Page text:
A very warm, very light, and very comfortable alternative…
Source: bought it new
Price Paid: $450
A very warm, very light, and very comfortable alternative to the traditional mummy sleeping bag. Once you try a quilt you'll never go back to a standard mummy style bag.
- Light weight
- Top of the line materials
- MADE IN THE USA
I've been tossing about the idea of a backpacking quilt or some time now and finally took the plunge. It's too bad I didn't do this years ago. For my first foray into the world of backpacking quilts I chose a (very) small company located in Wheatridge Colorado — Katabatic Gear. I made this decision because I'm familiar with the materials they use in production of their product - Pertex Quantum and their unique system for attaching the quilt to a sleeping pad.
The Alsek is their 22 degree model but they offer a 40 degree model (Chisos), a 30 degree model (Palisades), a 15 degree model (Sawatch), and a 0 degree model (Backwelder).
Speaking specifically to the Alsek the outer material is Pertex Quantum Ripstop 0.85 oz per yard. The lining is Pertex Quantum Taffeta 1.0 oz per yard. You have your choice of fill material either 900 fill power goose down or 850 fill power water resistant down. While my heart said 900 I went with the waterproof down. Katabatic also offers an overfill option for $14 per oz and that will get you 5-10 degrees more warmth. If you choose that option you cannot return the bag.
The bag is offered in small (5' 6") regular (6') and long (6' 6") wide regular, and wide long. My regular size Alsek has 13.4 oz of waterproof fill and the total weight is a whopping 22 oz. In my opinion Pertex offers some of if not the best DWR coating on the market and that coupled with water resistant down gets me a bag that can handle the moist climes of the Washington Cascades. I don't use a stuff sack; I stuff my bag into the bottom of my backpack which is lined with a trash compactor bag. When I pull this guy out it fluffs up immediately to a full loft.
When you first look at one of these you think it is a backless sleeping bag and that is pretty good description. It is designed to be attached to a sleeping pad and I use it with a Thermarest NeoAir or NeoAir Xtherm depending on expected temperatures.
The foot of the quilt is much like a sleeping bag in that it is a trapezoidal box with a bit of overfill in that area to keep your toes warm. Above that it is open and you actually sleep with your back/side on the sleeping pad. When you think about it; in a regular bag you squash that down on the bottom flat - so why not put it where it's needed. So far I've not experienced any cold spots or drafts with this bag and I've used it for about ten nights with rain on a couple, wind on most.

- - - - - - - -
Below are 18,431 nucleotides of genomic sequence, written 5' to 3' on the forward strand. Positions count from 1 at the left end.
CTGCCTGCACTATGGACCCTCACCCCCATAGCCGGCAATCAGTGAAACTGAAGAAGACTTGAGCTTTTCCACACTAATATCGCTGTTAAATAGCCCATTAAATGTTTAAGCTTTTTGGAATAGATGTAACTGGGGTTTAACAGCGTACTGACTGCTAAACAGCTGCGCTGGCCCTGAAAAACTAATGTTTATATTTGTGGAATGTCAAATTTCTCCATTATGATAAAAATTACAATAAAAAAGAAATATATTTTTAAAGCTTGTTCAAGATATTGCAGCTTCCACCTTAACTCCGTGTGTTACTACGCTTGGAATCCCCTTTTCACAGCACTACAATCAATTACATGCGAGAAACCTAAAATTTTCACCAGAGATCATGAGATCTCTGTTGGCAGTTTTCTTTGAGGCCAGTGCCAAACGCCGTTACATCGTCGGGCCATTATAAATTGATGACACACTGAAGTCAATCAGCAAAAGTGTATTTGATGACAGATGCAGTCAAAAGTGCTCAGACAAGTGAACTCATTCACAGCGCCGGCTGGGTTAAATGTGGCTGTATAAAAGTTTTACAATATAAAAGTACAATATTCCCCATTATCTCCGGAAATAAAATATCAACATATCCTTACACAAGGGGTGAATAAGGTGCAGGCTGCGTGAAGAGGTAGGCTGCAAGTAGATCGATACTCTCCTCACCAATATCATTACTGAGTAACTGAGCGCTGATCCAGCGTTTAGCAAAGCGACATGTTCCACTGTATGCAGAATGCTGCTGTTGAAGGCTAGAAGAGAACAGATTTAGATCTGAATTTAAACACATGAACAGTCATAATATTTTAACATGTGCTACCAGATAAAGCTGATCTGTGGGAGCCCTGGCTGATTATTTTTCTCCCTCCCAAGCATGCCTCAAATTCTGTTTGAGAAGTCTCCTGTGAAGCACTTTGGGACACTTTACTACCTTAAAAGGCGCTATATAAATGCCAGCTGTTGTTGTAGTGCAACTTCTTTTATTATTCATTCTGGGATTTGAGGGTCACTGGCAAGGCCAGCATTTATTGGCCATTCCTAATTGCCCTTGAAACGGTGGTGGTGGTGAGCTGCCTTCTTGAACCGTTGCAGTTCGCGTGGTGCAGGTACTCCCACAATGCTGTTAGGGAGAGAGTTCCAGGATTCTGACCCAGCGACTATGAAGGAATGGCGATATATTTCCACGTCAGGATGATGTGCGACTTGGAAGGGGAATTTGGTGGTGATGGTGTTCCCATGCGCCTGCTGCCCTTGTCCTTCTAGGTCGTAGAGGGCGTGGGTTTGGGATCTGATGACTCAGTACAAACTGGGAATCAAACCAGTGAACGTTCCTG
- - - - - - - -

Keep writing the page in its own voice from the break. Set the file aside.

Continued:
The quilt comes with two cords that you tie around your sleeping pad (also comes with two spares). You attach the quilt to the pad with four small clips - two on each side. These allow you to draw the quilt close to your body when it's cold or move it out a bit when it's warmer. Each clip has two holes one which grips the cord tightly and the other a bit looser allowing you to adjust easily.
To get into the quilt you attach it to the two or three of the attach points, get in, attach the last point(s). Slide them in towards your body and you're all tucked in with no draft tunnels next to your body. Lastly there is an overstuffed down collar at the head of the bag to cinch it closed around your shoulders to keep the warm air in, the cold out. To get out you just unclip one or two of the clips and slide out. Gone is the zipper that always seems to catch on the baffle on the way up or down or both.
There is no hood on these quilts as in mummy sleeping bags and Katabatic sells down hoods of two different weights to provide for head warmth should it be needed. I've not yet found the need, a light stocking camp suffices for me in temps down to 15 degrees or so. A plus, there is no more of the sleeping bag sliding off the pad problems I've experienced in the past.
I'm a side sleeper and I never had a good night's sleep in a sleeping bag — never, ever until I got this quilt. I long ago thought they called them mummy bags because you'd have to be a mummy to actually sleep in one. Now I have to set an alarm if I wanna get an early start on the trail.
Bottom line, this sleeping bag (that's what Katabatic calls 'em) is very light, it's warm, it's comfortable. It's also versatile — you can cover up like a quilt when it's warm, draw it in a bit when it's cooler, and snug it up for colder conditions. What it isn't is cheap. My Alsek costs $450 (that's for a standard length, 850 fill, no overfill). The warmer models cost less, the colder models cost more. Obviously wider, longer, 900 fill, and overfill will cost you a bit more.
When I first examined it I found the construction to be absolutely flawless — not a snag, missed stitch, or other problem to be found. It comes with a stuff sack, an organic cotton storage bag, instructions, four of the attach cords, and an elastic strap that you would use if you were sleeping without a pad. For me it is worth every penny and more. Like I said, I sleep like a kitten and I stay warm.
One other drawback if you will — Katabatic is a very small company. All their stuff is made to order in their factory in Colorado and there is usually a waiting list. Believe me it is well worth the wait and the cost.